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Arista infringes on Cisco networking patents, trade agency says

Michael Cooney | June 24, 2016
The ITC remedies include an exclusion order, which would ban all Arista switches and their components from importation into the US and a cease and desist blocking the use to build infringing products in the US

In a move that could lead to a ban on selling its products in the United States, the US International Trade Commission has ruled that Arista does in fact infringe on a number of Cisco’s technology patents.

Arista now must decide if it wants to ask the US government to overturn the so-called “import ban” or ask that an appeals court toss the decision, observers say. It could also decide to build products in the US – a move that Cisco says would “not only would violate the ITC orders, but the federal court has the authority to enjoin local manufacturing of infringing products.”

Cisco’s reaction to the ruling was tenacious: “This marks the end of Arista’s ability to mislead its shareholders and customers about the infringing nature of their products. The ITC remedies include an exclusion order, which would ban all Arista switches and their components from importation into the U.S. and a cease and desist blocking the use to build infringing products in the US comprised any imported components,” said Mark Chandler, General Counsel for Cisco in his blog.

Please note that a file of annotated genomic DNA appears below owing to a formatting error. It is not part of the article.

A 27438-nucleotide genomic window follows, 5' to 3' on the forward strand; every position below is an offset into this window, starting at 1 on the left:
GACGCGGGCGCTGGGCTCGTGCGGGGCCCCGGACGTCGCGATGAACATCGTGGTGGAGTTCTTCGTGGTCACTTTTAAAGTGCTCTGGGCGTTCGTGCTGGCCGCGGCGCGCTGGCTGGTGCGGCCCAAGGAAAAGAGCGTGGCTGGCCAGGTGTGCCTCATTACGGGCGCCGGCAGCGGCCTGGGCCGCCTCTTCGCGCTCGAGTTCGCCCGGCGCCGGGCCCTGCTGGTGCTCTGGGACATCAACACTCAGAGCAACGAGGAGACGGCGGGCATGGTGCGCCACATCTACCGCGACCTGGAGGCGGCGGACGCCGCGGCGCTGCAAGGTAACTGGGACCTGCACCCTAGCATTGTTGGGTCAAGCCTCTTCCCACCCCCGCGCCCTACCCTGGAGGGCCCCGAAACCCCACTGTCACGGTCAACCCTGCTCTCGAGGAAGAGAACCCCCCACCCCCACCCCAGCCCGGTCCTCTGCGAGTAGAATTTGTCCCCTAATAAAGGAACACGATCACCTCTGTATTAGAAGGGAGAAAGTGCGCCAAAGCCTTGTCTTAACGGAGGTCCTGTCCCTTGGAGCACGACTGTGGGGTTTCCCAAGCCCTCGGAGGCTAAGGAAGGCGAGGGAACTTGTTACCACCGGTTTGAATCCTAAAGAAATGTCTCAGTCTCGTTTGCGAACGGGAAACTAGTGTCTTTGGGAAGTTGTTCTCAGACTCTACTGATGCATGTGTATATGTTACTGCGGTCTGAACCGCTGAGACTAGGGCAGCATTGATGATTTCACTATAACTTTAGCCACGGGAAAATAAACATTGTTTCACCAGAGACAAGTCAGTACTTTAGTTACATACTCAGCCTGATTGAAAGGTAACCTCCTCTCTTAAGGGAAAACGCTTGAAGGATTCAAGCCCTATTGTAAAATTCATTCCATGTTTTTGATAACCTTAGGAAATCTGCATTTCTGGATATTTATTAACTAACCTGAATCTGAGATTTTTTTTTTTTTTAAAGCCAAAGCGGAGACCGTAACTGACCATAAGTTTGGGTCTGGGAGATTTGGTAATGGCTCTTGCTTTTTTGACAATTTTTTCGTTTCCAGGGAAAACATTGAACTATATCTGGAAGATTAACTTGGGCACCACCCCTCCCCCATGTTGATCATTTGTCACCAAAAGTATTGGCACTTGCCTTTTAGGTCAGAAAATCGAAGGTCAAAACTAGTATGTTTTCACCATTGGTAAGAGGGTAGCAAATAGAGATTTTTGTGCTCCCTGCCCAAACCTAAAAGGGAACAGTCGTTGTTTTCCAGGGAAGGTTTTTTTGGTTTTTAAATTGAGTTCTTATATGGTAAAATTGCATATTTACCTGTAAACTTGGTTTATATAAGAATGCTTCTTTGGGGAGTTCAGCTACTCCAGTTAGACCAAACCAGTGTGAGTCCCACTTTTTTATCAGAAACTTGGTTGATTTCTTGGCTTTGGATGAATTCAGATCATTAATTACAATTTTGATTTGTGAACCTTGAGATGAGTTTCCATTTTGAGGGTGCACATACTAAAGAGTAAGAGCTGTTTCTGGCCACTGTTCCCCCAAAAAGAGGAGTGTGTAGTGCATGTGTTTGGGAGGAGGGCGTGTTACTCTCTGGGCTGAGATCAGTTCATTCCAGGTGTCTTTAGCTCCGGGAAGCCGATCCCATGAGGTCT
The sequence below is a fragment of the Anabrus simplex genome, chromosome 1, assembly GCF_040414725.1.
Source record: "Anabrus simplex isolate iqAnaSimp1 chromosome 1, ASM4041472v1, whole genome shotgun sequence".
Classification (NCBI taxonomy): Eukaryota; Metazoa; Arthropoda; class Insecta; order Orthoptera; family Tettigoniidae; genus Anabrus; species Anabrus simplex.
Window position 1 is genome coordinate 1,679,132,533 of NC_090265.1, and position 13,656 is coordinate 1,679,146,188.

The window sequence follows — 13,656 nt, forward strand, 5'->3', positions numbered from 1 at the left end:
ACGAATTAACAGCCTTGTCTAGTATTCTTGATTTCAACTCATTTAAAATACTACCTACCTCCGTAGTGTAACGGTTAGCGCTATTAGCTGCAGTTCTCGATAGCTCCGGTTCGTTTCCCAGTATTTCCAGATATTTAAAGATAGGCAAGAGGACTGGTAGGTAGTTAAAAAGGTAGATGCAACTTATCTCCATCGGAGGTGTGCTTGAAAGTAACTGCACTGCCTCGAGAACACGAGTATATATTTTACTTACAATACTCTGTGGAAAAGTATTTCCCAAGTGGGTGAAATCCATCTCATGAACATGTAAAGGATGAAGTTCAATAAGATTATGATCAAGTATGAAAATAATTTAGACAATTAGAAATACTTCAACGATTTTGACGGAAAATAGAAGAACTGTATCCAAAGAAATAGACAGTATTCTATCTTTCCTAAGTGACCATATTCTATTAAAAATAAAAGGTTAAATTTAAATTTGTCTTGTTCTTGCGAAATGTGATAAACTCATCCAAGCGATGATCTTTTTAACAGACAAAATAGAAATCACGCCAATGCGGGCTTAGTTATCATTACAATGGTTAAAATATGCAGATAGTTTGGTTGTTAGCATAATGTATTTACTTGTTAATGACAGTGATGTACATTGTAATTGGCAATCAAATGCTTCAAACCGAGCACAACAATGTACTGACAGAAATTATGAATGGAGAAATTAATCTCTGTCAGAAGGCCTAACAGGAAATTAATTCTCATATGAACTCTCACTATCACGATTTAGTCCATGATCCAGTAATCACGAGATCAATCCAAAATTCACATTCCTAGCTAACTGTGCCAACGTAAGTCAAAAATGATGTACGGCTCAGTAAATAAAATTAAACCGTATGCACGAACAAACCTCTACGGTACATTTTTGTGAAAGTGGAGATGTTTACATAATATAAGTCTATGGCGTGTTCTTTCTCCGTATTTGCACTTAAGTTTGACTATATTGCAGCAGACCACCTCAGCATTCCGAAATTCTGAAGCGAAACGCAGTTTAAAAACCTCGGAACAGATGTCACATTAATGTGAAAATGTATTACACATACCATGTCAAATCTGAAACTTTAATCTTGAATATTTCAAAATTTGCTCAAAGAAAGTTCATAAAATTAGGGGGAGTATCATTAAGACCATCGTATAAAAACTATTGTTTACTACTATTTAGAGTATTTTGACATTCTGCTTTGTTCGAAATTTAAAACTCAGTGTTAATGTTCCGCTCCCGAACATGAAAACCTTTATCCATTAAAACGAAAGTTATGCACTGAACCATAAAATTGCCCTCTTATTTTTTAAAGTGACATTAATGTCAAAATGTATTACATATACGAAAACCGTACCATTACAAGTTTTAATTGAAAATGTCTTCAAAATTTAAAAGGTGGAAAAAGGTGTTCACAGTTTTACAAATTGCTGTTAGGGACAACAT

“Arista has as much as acknowledged the infringement of the Private VLAN patents, announcing that they will discontinue the private VLAN feature “for now,” belying their claim that they had developed workarounds.  The remedies also include a cease and desist order prohibiting the marketing, sale, and distribution of infringing Arista switches in the U.S. These orders are scheduled to go into effect at the end of the Presidential Review Period on August 23, 2016. Arista made much of the fact that it had challenged the validity of Cisco’s patents. Arista did not challenge the validity of the Private VLAN patents, however, and the Patent and Trademark Office declined to institute review proceedings on six claims in the SysDB patent which the ITC found infringed,” Chandler stated.

For its part Arista was just as unyielding and said the next step is for the “U.S. Trade Representative to review the matter and decide whether to disapprove the limited exclusion order and cease and desist order. The U.S. Patent and Trademark Appeal Board (PTAB) has also recently instituted an Inter Partes Review of certain claims of U.S. Patent Nos. 7,162,537 [a Cisco patent having to do with database management in a router] to determine their validity.”

“Arista respects the Commission’s decision and intends to fully comply with the orders,” said Marc Taxay, Senior Vice President, General Counsel for Arista.  “Despite Cisco’s rhetoric claiming that the lawsuits are a defensive move to protect its intellectual property, these actions are clearly part of a broader effort to use litigation to preserve Cisco’s market position. If allowed to succeed, Cisco’s scheme would have a chilling effect on innovation. While we will defend our rights in these actions, our primary focus remains on the continued supply of products to our customers.”

Arista also added that it had released a new version of its “EOS software containing design-arounds that it believes address the ITC’s findings with respect to the features implicated in the Final Determination. Arista intends to seek appropriate regulatory approvals for these design-arounds.”


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